For the first time in four years, no improvement is discernible in high school matriculation exam results around the country. Contrary to Education Minister Gideon Sa'ar's promise of "gradual, consistent improvement in the matriculation test scores," the past four years have seen a slight drop of 0.2 percent in the test results.
Education Ministry results released on Wednesday indicate that during the 2010-2011 school year, less than half (48.1 percent) of the country's high school seniors passed the full set of matriculation exams.
However, among pupils enrolled in schools where the exam is taken, there was a 1.2 percent rise that year in exam success. About 60 percent of pupils in these schools pass the full battery of matriculation exams. Close to 20 percent of the country's 17-year-olds never make it to their senior year of high school. There has also been a two percent drop among this age group in taking the matriculation exams.
A significant rise in exam success was recorded among the ultra-Orthodox. However, just 0.7 percent of Haredi 17-year-olds, or 1,425 pupils, passed the battery of matriculation exams. Education Ministry officials say that decisions to recognize various forms of exams taken by young Haredi women as part of the matriculation curriculum will lead to improvement in the overall performance of Haredim on the exams.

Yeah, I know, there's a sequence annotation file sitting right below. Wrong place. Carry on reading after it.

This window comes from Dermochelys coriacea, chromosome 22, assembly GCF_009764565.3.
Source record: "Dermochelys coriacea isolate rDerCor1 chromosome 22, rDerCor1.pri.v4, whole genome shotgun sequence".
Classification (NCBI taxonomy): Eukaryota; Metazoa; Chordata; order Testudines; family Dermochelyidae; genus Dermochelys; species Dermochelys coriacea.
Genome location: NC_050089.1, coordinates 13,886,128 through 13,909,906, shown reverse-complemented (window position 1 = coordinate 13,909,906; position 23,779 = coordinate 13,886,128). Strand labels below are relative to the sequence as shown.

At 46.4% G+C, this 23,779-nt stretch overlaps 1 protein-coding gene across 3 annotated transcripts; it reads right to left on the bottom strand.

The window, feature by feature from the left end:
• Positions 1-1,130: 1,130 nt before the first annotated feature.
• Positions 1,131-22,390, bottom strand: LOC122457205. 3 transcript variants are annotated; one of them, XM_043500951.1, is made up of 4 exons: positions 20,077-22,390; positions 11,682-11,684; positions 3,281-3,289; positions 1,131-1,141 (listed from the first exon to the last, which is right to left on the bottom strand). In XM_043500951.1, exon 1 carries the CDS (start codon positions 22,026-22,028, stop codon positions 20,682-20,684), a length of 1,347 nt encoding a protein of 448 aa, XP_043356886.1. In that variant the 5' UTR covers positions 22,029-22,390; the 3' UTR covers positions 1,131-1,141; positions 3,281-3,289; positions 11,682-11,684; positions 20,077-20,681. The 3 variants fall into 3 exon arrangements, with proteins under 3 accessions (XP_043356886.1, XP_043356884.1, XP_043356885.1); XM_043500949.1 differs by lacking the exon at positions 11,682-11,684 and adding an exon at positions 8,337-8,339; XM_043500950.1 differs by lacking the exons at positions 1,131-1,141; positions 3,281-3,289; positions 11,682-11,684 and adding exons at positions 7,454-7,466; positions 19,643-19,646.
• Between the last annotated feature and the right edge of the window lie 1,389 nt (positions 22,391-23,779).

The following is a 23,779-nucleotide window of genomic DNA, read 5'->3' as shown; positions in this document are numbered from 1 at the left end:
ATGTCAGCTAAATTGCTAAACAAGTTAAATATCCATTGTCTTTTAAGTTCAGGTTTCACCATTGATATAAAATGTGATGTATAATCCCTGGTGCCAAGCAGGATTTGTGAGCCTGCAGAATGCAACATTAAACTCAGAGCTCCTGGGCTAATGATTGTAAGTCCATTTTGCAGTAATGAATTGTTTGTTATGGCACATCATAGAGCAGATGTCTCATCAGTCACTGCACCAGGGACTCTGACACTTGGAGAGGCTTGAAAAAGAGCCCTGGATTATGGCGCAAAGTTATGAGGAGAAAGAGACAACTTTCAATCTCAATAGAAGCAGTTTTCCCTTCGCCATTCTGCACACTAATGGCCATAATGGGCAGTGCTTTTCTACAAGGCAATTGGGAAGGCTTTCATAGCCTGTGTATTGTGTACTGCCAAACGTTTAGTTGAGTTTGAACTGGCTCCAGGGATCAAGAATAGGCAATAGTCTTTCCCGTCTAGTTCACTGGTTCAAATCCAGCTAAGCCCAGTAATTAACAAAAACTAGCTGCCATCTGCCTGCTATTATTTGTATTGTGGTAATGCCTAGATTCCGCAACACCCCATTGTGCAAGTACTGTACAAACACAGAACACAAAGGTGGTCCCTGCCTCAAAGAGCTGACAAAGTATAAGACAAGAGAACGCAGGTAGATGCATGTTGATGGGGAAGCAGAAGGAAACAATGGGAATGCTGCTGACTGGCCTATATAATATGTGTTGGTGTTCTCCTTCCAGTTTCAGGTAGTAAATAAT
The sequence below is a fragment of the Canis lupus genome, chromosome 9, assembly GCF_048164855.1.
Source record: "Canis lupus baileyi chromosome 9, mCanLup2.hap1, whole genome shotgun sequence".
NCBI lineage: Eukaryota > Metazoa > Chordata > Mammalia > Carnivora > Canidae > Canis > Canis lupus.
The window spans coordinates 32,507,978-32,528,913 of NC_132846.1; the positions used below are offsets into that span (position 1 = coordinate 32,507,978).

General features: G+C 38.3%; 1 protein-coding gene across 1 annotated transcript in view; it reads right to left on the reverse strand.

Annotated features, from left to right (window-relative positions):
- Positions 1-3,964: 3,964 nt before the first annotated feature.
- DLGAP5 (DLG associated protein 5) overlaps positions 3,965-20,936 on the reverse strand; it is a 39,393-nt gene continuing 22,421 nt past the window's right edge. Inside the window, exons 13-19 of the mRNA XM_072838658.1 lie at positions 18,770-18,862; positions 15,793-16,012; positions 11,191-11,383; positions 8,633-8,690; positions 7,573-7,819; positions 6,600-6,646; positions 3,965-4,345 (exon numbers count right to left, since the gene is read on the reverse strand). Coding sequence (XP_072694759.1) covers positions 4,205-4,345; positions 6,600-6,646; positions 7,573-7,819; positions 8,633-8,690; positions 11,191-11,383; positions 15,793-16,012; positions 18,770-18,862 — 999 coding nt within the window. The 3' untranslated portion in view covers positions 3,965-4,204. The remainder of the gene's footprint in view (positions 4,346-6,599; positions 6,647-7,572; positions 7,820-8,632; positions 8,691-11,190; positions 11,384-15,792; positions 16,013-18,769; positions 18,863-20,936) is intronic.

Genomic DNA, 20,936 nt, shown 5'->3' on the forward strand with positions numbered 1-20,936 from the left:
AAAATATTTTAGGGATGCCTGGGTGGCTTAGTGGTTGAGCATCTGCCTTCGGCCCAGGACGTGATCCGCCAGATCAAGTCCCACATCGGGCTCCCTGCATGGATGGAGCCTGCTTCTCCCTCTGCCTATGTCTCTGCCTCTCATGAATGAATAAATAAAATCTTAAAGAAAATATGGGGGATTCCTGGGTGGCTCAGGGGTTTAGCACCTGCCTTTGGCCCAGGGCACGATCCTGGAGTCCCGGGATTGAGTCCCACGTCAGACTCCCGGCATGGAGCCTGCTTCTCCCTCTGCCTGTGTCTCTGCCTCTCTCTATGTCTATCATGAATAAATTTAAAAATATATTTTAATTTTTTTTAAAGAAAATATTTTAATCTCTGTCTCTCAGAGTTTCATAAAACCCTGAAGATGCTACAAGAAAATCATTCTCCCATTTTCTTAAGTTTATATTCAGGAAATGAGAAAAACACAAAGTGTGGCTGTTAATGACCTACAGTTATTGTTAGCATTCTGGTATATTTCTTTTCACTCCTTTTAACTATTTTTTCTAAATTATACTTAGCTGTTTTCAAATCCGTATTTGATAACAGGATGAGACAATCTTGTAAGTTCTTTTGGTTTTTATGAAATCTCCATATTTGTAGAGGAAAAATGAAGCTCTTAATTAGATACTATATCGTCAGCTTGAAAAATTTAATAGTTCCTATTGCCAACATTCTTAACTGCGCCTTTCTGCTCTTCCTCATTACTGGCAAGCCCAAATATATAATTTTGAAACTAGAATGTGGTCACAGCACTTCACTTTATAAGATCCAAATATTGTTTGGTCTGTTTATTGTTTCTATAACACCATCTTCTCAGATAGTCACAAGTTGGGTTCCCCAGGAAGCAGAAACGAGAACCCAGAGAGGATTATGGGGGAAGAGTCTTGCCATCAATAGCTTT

In 2010-2011, there was a slight, 0.4 percent increase in matriculation exam scores among Jewish 17-year-old students (excluding Haredim ). During the same school year, there was a dramatic 4% drop in the number of Arab pupils enrolled in the senior year of high school. More than 20 percent of Arab pupils (not taking into account East Jerusalem ) do not study in the school system for the full 12 years. There was also a drop in the percentage of Arab pupils who register for matriculation exams.
In the Jewish sector (excluding the ultra-Orthodox ), 68 percent of high school seniors pass matriculation exams, whereas the figure among Arab seniors is just 50%. Among Druze, just 47 percent of 17-year-olds pass matriculation exams, while the figure for Bedouin is just 29.7 percent (though this 2010-2011 figure for Bedouin pupils represents a 1.5 percent increase compared to the preceding year ).
Education Minister Gideon Sa'ar told a news conference that "among the entire age group in question, there was a 0.2% drop [in matriculation exam success], and such results do not satisfy me, yet there can be no retreat from the goal of consistent improvement in these exams." Sa'ar added: "We have not found answers to all questions in the school system - but there are also signs of continued positive trends in education."
Sa'ar expressed doubt about a finding that half of young Israelis lack complete matriculation certificates. The data released yesterday, he explained, do not incorporate out-of-school matriculation exam courses and programs, and once these are taken into account, more than half the country's young people have the certificates.
Starting next year, Sa'ar said, there will be a change in the way the matriculation exam data is compiled - essentially "irrelevant reference groups," such as some Haredim and East Jerusalem pupils, will not be included in the tallies.
"For ideological reasons," he said, "persons in these groups do not register for matriculation exams, and so they should not be taken into account when total figures about matriculation exam certificates are computed."
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